The Pennine Way section ends near Pen-y-ghent at Horton in Ribblesdale

The Pennine Way section ends near Pen-y-ghent at Horton in Ribblesdale

A trailblazing scheme to encourage long-distance runners in the countryside has ignited controversy, with a petition launched against the installation of a series of electonic boxes fixed in remote locations.

The Trailblaze system was launched by commercial operators, with the blessing of Natural England, on Good Friday.

But walkers and other enthusiasts are questioning how the Government’s official advisory body on the outdoors came to agree to the pilot scheme which has seen a system of tally points fixed in the countryside along national trails.

The Trailblaze network is the brainchild of the Endurancelife company, owned by running enthusiasts and which already organises ultrarunning events, triathlons and other endurance fitness activities.

But the Trailblaze boxes, fitted along eight national trails, including part of Britain’s first long-distance path, the Pennine Way, allow runners to tackle the route whenever they want, aiming to run as far as possible while punching their timing tag into the boxes fitted at points along the route.

Prize draws will be held at the end of the first year’s running, and wristbands awarded for extending the distance run. Green bands are available for runs up to 16km, while black bands, for extreme athletes, will be on offer for runs of 80km.

The National Trails website says: “Natural England have been working with Endurance Life to set up new extreme running trails along national trails in England – and the first one is opening for business on Good Friday.

“Trailblaze is a brand-new concept designed to test runners’ limits and fire their spirit. This hand-picked portfolio of tough endurance challenges consists of a selection of stunning trails which pass through some of our most demanding and inspiring landscapes.

A Trailblaze box on the Pennine Way near Horton in Ribblesdale

A Trailblaze box on the Pennine Way near Horton in Ribblesdale

“The beauty about extreme running is that the participants pass quietly, lightly and quickly through the landscape without disturbing anything or anybody. Trailblaze is not a race where large groups pass through at one time. Runners enrol to tackle a course which they can run at any time to suit them, so they are usually alone or in a very small group.

“The trails differ greatly, but the challenge is always the same; to travel as far as you can under your own steam in one complete attempt. As well as earning rewards for reaching important milestones, known as ‘hotspots’, there are some amazing prizes up for grabs.”

But the installation of the boxes, emblazoned with the company logo along with the national trail acorn symbol, has caused a stir among outdoor traditionalists.

The petition organised against the scheme says: “Permitting Trailblaze boxes on our national trails is a mistake. They are ugly, manmade intrusions into our beautiful countryside, and we object to the website advertisement appearing on trail furniture.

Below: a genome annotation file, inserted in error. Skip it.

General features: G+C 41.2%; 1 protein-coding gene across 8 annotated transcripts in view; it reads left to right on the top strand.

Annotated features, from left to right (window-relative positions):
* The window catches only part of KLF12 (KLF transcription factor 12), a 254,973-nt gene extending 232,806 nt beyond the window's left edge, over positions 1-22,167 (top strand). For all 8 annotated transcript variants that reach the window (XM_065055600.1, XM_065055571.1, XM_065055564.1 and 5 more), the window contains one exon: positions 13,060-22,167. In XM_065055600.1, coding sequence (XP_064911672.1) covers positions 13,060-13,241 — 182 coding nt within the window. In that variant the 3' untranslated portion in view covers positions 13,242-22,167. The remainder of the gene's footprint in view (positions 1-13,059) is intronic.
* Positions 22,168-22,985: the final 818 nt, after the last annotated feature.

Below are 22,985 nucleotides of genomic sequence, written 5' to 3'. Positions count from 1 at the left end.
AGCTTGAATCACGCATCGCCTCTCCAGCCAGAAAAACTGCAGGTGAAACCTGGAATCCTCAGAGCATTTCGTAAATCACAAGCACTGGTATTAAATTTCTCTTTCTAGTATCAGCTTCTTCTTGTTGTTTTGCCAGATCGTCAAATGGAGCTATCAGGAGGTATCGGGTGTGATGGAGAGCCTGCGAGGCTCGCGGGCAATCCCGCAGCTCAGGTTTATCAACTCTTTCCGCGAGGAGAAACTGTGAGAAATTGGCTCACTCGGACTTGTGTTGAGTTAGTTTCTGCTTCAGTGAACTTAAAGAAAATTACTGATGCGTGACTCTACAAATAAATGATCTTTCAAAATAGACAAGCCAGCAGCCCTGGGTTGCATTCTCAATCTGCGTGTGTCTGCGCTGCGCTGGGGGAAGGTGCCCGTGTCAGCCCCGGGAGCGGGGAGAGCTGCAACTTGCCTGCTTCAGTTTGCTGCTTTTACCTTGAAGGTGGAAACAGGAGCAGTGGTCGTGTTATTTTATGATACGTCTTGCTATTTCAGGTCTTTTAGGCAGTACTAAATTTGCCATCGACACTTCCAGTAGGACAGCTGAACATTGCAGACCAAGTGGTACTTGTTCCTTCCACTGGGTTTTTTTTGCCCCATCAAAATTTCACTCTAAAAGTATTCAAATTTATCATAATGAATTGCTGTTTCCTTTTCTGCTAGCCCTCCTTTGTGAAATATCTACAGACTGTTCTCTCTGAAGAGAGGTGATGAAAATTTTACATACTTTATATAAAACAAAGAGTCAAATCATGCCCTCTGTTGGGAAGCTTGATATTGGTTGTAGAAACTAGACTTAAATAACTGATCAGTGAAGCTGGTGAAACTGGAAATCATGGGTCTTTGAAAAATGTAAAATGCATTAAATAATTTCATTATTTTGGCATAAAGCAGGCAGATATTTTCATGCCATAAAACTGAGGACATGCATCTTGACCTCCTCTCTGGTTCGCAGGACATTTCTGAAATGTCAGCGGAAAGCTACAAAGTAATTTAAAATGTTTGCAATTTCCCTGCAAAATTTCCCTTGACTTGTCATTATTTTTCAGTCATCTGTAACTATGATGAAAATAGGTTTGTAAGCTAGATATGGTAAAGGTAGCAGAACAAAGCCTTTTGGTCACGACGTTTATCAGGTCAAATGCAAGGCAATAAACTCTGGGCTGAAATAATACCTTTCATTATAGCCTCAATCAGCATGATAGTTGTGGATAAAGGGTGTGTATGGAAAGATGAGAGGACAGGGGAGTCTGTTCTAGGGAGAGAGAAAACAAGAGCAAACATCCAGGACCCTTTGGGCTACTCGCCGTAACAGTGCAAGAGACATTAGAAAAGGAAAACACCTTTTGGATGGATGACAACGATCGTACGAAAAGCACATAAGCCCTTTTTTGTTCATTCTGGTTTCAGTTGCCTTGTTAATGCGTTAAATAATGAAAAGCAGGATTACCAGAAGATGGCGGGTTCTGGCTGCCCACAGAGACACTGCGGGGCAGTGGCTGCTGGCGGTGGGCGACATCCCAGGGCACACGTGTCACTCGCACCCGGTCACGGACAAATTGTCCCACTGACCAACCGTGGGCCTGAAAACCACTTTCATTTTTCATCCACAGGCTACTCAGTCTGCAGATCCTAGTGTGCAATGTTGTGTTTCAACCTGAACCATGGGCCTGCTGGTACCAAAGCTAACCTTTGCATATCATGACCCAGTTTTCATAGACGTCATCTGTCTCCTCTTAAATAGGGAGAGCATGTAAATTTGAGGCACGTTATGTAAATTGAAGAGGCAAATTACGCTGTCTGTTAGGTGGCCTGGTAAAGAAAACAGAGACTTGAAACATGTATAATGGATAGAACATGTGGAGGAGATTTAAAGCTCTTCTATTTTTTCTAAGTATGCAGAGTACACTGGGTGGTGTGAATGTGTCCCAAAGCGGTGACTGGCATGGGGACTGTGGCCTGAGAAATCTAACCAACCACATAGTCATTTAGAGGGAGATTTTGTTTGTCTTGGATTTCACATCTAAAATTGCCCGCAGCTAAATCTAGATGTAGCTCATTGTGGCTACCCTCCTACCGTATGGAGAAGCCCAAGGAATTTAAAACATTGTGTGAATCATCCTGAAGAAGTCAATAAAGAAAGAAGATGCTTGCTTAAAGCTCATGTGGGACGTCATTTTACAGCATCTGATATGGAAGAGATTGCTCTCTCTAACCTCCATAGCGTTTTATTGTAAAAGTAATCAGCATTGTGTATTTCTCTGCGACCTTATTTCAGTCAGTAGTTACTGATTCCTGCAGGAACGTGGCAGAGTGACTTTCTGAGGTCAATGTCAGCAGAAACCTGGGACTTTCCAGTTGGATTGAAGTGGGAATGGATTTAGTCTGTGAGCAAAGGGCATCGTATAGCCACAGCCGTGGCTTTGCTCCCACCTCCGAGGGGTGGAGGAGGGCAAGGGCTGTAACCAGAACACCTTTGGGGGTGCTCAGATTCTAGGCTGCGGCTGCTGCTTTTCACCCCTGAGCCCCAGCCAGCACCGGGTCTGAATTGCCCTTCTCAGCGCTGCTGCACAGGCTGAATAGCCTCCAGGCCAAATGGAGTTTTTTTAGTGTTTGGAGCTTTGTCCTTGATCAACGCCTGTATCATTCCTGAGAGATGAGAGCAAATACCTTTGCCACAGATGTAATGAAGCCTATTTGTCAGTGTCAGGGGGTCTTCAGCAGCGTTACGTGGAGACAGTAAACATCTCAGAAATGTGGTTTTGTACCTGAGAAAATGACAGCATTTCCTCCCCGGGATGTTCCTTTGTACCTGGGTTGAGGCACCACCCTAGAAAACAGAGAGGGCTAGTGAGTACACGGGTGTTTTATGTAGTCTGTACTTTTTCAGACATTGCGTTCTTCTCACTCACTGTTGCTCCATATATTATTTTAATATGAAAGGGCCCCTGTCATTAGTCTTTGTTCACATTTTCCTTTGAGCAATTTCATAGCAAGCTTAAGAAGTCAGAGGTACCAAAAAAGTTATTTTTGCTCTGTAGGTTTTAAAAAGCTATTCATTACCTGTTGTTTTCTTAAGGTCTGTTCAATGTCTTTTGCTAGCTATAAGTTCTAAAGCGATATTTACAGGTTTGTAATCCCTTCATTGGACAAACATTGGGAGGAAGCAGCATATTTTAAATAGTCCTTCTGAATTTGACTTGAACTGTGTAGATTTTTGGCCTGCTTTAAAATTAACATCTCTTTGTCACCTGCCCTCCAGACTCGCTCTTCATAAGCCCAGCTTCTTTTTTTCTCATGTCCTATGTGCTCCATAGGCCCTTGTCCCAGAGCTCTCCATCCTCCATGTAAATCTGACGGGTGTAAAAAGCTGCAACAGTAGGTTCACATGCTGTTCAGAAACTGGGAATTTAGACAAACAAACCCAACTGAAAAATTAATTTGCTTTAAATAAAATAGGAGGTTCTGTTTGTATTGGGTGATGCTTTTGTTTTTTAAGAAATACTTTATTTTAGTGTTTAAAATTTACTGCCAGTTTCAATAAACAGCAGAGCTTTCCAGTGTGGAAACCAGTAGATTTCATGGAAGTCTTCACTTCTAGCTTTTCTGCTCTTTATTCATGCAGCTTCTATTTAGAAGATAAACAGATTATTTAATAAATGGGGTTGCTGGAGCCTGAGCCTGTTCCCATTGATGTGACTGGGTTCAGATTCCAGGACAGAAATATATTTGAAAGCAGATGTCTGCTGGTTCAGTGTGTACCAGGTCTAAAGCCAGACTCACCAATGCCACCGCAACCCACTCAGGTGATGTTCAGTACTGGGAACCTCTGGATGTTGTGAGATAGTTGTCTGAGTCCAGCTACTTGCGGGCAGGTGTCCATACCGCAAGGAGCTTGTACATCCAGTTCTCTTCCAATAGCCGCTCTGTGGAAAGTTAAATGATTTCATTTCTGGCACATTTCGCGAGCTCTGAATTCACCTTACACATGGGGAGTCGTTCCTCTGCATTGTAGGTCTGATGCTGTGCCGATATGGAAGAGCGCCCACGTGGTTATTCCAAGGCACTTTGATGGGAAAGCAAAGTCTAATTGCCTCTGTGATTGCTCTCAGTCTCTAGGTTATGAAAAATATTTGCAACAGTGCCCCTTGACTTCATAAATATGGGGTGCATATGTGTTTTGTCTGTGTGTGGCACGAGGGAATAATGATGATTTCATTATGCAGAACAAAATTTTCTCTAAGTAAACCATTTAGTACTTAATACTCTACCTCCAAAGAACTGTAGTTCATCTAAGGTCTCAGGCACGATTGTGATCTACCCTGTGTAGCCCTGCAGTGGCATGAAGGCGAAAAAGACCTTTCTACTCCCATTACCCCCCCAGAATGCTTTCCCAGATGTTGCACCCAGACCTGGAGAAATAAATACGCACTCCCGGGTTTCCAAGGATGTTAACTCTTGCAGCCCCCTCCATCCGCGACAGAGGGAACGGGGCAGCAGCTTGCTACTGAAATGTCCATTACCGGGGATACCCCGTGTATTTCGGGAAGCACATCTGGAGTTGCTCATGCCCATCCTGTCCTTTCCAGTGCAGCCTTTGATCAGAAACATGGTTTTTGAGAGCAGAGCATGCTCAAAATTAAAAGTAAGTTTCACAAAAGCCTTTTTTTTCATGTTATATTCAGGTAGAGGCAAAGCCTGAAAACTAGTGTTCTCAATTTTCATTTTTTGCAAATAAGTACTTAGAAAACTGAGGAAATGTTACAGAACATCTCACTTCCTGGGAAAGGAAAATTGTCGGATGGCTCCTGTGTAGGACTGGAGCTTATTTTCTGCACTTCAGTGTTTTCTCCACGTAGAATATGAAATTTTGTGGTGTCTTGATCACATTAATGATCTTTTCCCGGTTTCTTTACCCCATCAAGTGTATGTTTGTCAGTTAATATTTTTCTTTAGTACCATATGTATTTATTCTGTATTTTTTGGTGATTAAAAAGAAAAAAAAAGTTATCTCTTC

“Please don’t allow any more installations until you have assessed the environmental impact properly. Please remove the existing devices at the end of the pilot period.”

The opponents’ website continues: “The company behind Trailblaze is clearly seeking to make a profit from the installations, and by selling equipment and souvenirs. Each metal box advertises their website.

“The trail managers who have agreed to these installations – allegedly on a pilot basis – were probably motivated by the 20 per cent of the registration fees that Trailblaze says it will pay.

“This amounts to £4 on a one-off registration or £14 on a multi-trail, unlimited annual subscription. Whether that amount will offset the impact on the trail of the extra runners is an issue that a pilot scheme might have addressed, but we have seen no information on this.”

The ‘leaderboard’ for the first active route shows three men and one woman have so far reached the 35km ‘hard’ stage on the South West Coast Path in Devon.

Other routes which will form part of the network are the southern part of the Pennine Way from Edale to Horton in Ribblesdale; the South Downs Way; the Ridgeway; the Cleveland Way; the Cotswold Way; the Thames Path, and the northern section of the Offa’s Dyke Way.

Journalist and broadcaster Cameron McNeish said of Trailblaze: “These boxes go against the ethos and traditions of long-distance walking in the UK and add further clutter to signposts. Many backpackers and hikers, like myself, dislike the blatant commercialism behind the scheme. If runners want to time themselves, surely the best way to do that is with a wristwatch?”

Craig Taylor of Edinburgh added:  “I’m a competitive runner and I enjoy being outdoors, but the last thing I want to see is man-made boxes like these installed. Personally I run to escape from technology!”

Endurancelife, the company behind Trailblaze, says: “We aim to bring people into regular activity within the natural heritage areas of the UK, and by doing so inspire an active community who understand the importance of conserving the natural environment and the health benefits of connecting with it.

“In plain language: we aim to build a huge community full of active and adventurous members who are up for anything, love a challenge, and care deeply about safeguarding the natural world for future generations to enjoy.”

The company has a curious YouTube offering featuring a pair of computer-generated, American-accented cyber office workers discussing the Trailblaze concept, complete with goofy references to the ‘Tames Path’ and ‘Pennin Way’.

The full details of the scheme are available on the Trailblaze website. The petition against network is on the Say No to Trailblaze site.

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